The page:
Scombroid fish poisoning is usually associated with consumption of fish containing high levels of histamine. However, reports indicate that some cases have responded to antihistamine therapy while ingested histamine levels in these cases were low. Potentiation of histamine toxicity by some biogenic amines, and release of endogenous histamine by other compounds such as cis-urocanic acid (UCA) are some hypotheses that have been put forth to explain this anomaly. Very little is known about the effects of storage conditions on the production of both UCA isomers and biogenic amines in tuna. Thus, the production of trans- and cis-UCA, histamine, putrescine, and cadaverine in tuna during 15 d of storage at 0, 3, and 10 °C and 2 d storage at ambient temperature were monitored. The initial trans- and cis-UCA contents in fresh tuna were 2.90 and 1.47 mg/kg, respectively, whereas the levels of putrescine and cadaverine were less than 2 mg/kg, and histamine was not detected. The highest levels of trans- and cis-UCA were obtained during 15 d storage at 3 °C (23.74 and 21.79 mg/kg, respectively) while the highest concentrations of histamine (2796 mg/kg), putrescine (220.32 mg/kg) and cadaverine (1045.20 mg/kg) were obtained during storage at room temperature, 10 and 10 °C, respectively. Histamine content increased considerably during storage at 10 °C whereas trans- and cis-UCA contents changed slightly. The initial trans-UCA content decreased during storage at ambient temperature. Thus, unlike histamine, concentrations of trans- and cis-UCA did not result in elevated levels during storage of tuna.
Biogenic amines have attracted interest among researchers because of their importance as biomarkers in determining the quality of food freshness in the food industry. A rapid and simple technique that is able to detect biogenic amines is needed. In this work, a new optical sensing material for one of the biogenic amines, histamine, based on a new zinc(II) salphen complex was developed. The binding of zinc(II) complexes without an electron-withdrawing group (complex 1) and with electron-withdrawing groups (F, complex 2; Cl, complex 3) to histamine resulted in enhancement of fluorescence. All complexes exhibited high affinity for histamine [binding constant of (7.14 ± 0.80) × 104, (3.33 ± 0.03) × 105, and (2.35 ± 0.14) × 105 M-1, respectively]. Complex 2 was chosen as the sensing material for further development of an optical sensor for biogenic amines in the following step since it displayed enhanced optical properties in comparison with complexes 1 and 3. The optical sensor for biogenic amines used silica microparticles as the immobilisation support and histamine as the analyte. The optical sensor had a limit of detection for histamine of 4.4 × 10-12 M, with a linear working range between 1.0 × 10-11 and 1.0 × 10-6 M (R2 = 0.9844). The sensor showed good reproducibility, with a low relative standard deviation (5.5 %). In addition, the sensor exhibited good selectivity towards histamine and cadaverine over other amines, such as 1,2-phenylenediamine, triethylamine, and trimethylamine. Recovery and real sample studies suggested that complex 2 could be a promising biogenic amine optical sensing material that can be applied in the food industry, especially in controlling the safety of food for it to remain fresh and healthy for consumption.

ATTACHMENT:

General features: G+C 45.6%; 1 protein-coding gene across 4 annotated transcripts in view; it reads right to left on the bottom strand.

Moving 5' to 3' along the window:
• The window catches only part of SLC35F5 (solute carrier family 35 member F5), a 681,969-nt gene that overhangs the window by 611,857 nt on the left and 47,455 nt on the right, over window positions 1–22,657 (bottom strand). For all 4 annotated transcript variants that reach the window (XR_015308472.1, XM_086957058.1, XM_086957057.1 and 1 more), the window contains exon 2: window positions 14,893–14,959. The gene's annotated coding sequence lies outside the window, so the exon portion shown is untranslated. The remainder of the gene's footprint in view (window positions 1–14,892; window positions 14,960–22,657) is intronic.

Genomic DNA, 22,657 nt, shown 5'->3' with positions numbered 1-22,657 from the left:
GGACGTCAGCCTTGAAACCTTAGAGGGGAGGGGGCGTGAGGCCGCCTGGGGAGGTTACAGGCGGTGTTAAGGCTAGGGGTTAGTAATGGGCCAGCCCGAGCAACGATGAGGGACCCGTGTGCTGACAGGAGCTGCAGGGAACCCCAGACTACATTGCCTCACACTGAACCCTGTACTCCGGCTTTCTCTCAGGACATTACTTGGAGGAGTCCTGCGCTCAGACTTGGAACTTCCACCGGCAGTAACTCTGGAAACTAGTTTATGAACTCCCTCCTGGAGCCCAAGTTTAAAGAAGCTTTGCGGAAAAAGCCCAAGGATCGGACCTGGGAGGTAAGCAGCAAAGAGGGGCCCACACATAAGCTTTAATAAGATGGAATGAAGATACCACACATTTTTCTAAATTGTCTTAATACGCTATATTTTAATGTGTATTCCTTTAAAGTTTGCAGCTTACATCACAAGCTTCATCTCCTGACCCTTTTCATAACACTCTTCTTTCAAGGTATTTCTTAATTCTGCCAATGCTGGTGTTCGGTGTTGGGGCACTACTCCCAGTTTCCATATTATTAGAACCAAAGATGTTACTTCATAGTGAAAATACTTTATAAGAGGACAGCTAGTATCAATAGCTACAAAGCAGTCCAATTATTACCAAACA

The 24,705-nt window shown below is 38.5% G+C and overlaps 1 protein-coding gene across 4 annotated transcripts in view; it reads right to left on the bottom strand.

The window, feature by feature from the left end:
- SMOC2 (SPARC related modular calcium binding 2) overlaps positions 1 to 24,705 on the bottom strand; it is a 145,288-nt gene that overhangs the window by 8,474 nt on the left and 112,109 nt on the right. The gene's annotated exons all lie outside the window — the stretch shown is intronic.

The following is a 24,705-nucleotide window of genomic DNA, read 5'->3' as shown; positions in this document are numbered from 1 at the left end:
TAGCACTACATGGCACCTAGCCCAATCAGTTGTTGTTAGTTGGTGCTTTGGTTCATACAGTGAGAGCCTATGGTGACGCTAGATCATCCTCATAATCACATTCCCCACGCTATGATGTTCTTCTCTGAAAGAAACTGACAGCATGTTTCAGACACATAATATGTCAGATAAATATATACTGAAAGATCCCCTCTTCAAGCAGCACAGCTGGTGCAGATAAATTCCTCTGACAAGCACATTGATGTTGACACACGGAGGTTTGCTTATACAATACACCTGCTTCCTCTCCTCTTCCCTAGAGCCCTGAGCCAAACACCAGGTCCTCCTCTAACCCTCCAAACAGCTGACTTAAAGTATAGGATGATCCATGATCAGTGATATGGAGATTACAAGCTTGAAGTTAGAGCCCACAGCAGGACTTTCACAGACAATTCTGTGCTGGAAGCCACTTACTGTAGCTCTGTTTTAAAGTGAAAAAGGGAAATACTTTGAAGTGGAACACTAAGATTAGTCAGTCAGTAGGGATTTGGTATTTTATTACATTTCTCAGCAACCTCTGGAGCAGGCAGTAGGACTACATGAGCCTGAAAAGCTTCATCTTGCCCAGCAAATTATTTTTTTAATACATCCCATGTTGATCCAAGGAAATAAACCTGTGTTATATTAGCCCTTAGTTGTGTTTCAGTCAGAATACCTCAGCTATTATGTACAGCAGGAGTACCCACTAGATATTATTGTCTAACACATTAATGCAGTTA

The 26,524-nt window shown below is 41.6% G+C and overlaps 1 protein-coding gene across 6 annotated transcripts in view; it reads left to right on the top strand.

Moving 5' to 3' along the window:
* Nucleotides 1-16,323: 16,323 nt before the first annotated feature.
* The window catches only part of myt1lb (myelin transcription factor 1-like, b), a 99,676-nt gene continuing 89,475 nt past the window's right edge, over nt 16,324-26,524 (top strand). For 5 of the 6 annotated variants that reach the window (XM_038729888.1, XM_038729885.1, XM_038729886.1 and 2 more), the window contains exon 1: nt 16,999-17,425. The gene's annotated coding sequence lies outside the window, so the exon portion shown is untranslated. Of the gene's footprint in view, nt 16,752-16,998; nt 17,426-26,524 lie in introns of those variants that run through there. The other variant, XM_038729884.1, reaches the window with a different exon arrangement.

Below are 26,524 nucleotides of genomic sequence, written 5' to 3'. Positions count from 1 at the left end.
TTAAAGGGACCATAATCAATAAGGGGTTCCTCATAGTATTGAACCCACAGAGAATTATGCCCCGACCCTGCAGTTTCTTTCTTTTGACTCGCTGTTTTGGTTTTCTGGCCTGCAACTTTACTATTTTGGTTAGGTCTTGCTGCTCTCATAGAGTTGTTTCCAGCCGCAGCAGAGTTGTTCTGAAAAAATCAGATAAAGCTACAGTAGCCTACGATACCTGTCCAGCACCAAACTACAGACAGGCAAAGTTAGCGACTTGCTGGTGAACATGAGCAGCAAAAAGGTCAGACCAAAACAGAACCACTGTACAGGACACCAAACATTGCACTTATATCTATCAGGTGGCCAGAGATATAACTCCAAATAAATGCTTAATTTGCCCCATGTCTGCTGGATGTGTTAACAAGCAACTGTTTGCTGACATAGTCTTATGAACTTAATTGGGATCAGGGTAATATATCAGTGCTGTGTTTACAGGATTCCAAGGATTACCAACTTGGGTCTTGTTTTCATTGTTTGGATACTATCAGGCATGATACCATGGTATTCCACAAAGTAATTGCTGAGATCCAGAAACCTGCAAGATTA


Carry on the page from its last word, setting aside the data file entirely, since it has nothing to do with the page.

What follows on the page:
Three sorbent materials (A18C6-MS, DA18C6-MS and AB18C6-MS) based on the crown ether ligands, 1-aza-18-crown-6, 1,4,10,13-tetraoxa-7,16-diazacyclo octadecane and 4'-aminobenzo-18-crown-6, respectively, were prepared by the chemical immobilization of the ligand onto mesoporous silica support. The sorbents were characterized by FT-IR, scanning electron microscopy-energy dispersive X-ray microanalysis, elemental analysis and nitrogen adsorption-desorption test. The applicability of the sorbents for the extraction of biogenic amines by the batch sorption method was extensively studied and evaluated as a function of pH, biogenic amines concentration, contact time and reusability. Under the optimized conditions, all the sorbents exhibited highest selectivity toward spermidine (SPD) compared to other biogenic amines (tryptamine, putrescine, histamine and tyramine). Among the sorbents, AB18C6-MS offer the highest capacity and best selectivity towards SPD in the presence of other biogenic amines. The AB18C6-MS sorbent can be repeatedly used three times as there was no significant degradation in the extraction of the biogenic amines (%E>85). The optimized procedure was successfully applied for the separation of SPD in food samples prior to the reversed-phase high performance liquid chromatography separation.